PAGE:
Roosting Boxes

Feb. 2, 2012 No Comments Posted under: Birds, Gardening Tips

Roosting boxes provide nighttime warmth in all seasons! What if you don’t have one? I’ve left my birdhouses up during the winter. I’ve noticed that even the wren house gets used by chickadees.  Some of the larger birdhouses will often be homes too.  I just have to remember to clean them out again in the spring. These regular bird houses are not ideal. The winter roosting boxes differ from nest boxes.  They have have perches inside for the birds to sit on, they lack ventilation and the entrance hole is near the bottom so the rising warmth doesn’t escape.

Birds use roosting boxes all year long—in summer to escape wind and rain and especially in winter to conserve heat during long, frigid nights.They are accustomed to taking refuge in a protective hole in an old tree made by woodpeckers or tree injury. These days suitable protective hollow trees are removed from populated areas because they are unsightly, unsafe, or a the bulldozer’s path.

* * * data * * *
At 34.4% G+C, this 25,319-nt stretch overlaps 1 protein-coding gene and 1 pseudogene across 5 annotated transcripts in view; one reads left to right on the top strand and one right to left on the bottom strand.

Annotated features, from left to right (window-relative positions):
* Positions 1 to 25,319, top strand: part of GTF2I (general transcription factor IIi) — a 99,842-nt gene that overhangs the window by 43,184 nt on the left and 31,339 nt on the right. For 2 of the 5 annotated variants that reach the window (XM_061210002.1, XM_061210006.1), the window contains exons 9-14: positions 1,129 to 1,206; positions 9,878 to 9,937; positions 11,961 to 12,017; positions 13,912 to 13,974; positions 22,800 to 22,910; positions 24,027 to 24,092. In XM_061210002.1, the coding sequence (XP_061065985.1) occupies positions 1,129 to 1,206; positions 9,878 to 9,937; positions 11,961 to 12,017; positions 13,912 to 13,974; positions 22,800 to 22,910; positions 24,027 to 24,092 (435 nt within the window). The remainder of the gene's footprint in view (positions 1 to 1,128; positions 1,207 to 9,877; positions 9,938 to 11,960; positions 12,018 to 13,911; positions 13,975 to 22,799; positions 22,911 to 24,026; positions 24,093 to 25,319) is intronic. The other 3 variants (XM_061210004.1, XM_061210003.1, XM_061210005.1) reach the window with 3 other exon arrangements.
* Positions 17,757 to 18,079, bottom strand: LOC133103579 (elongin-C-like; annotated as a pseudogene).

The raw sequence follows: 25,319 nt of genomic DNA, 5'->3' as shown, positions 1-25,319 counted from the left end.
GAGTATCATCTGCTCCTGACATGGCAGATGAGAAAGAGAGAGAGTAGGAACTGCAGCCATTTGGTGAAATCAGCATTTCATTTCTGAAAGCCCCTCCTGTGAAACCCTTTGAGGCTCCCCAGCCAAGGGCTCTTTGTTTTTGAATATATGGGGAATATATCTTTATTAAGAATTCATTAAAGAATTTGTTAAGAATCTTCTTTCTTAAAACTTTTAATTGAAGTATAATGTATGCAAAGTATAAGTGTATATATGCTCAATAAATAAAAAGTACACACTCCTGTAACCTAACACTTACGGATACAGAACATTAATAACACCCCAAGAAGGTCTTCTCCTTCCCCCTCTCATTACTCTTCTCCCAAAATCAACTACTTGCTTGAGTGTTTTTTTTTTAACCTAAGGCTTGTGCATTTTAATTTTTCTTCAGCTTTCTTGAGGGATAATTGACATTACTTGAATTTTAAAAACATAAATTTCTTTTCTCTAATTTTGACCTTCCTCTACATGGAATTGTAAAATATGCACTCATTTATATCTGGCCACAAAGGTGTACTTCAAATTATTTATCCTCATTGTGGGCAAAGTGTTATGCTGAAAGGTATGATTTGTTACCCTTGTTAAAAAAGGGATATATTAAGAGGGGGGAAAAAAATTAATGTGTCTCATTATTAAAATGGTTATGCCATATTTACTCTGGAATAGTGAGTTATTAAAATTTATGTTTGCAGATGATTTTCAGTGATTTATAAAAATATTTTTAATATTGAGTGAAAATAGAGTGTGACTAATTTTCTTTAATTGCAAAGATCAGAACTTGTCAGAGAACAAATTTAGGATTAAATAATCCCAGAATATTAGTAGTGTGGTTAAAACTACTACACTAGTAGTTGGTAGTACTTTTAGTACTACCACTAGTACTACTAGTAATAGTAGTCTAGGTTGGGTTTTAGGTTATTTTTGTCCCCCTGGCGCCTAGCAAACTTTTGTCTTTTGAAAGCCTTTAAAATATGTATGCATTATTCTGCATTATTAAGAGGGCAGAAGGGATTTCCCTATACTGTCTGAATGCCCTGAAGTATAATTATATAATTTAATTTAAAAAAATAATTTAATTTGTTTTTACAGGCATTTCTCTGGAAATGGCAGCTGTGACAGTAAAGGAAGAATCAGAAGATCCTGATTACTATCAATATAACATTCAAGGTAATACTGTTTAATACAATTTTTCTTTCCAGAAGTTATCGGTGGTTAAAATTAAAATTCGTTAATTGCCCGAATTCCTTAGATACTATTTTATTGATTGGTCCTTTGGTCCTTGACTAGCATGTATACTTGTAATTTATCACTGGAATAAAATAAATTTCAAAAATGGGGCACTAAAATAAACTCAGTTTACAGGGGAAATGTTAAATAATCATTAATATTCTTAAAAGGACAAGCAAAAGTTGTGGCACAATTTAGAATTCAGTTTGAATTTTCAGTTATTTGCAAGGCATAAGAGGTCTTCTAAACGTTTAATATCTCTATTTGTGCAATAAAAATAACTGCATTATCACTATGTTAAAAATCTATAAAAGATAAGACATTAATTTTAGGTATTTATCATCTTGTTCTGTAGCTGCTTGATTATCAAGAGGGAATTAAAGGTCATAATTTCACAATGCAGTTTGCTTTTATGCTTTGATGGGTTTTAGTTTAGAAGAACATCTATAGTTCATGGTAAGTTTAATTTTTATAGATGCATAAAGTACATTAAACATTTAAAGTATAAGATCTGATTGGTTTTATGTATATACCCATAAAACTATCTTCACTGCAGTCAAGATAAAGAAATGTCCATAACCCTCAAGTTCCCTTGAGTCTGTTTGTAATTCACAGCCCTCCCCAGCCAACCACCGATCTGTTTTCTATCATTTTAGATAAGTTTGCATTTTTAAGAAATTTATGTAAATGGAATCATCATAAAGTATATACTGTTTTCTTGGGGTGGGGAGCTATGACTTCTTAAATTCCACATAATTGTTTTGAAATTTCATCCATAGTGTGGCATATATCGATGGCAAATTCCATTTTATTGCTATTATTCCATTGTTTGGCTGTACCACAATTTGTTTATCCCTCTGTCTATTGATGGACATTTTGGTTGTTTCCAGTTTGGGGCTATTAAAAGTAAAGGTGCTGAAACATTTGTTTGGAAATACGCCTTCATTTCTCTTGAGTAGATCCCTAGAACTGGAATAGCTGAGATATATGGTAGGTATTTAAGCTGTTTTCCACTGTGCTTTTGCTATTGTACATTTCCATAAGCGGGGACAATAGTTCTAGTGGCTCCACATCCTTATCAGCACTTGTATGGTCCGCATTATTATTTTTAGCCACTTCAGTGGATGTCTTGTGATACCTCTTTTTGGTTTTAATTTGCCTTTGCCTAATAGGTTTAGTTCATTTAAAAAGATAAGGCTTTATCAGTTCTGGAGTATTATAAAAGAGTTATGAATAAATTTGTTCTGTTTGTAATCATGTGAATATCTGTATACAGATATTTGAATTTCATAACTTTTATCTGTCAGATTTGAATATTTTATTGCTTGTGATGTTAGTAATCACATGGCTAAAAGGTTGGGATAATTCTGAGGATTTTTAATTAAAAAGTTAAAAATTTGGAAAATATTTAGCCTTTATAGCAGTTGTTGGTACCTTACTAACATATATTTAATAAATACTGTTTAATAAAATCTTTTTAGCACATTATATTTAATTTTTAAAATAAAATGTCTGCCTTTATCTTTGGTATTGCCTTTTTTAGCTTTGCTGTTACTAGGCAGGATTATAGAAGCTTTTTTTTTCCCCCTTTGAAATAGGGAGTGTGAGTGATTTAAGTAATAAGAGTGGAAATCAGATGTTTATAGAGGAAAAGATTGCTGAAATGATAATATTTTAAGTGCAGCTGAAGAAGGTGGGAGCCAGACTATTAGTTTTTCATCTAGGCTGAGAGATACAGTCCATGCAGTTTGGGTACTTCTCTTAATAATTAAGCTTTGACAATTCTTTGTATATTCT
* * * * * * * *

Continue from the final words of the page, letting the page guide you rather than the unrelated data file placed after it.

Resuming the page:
In cold weather songbirds eat constantly during daylight hours to sustain their energy. At night they expend a lot of that energy fluffing their feathers and shivering to keep warm until dawn. Often thick evergreens and other vegetation fail to provide enough protection for birds trying to get through the night. Though they crowd together for warmth, many birds become seriously dehydrated and freeze to death. Mortality is typically highest among the little birds such as chickadees and titmice. In a very bad snow storm with below freezing temperatures for more than a day or two, as much as 50% of smaller songbirds can perish. This is a real problem and only yardeners can really help. Please consider saving the birds with a few nesting boxes.

This entry was posted on Thursday, February 2nd, 2012 at 2:49 am and is filed under Birds, Gardening Tips. You can leave a comment and follow any responses to this entry through the RSS 2.0 feed.

Leave a Reply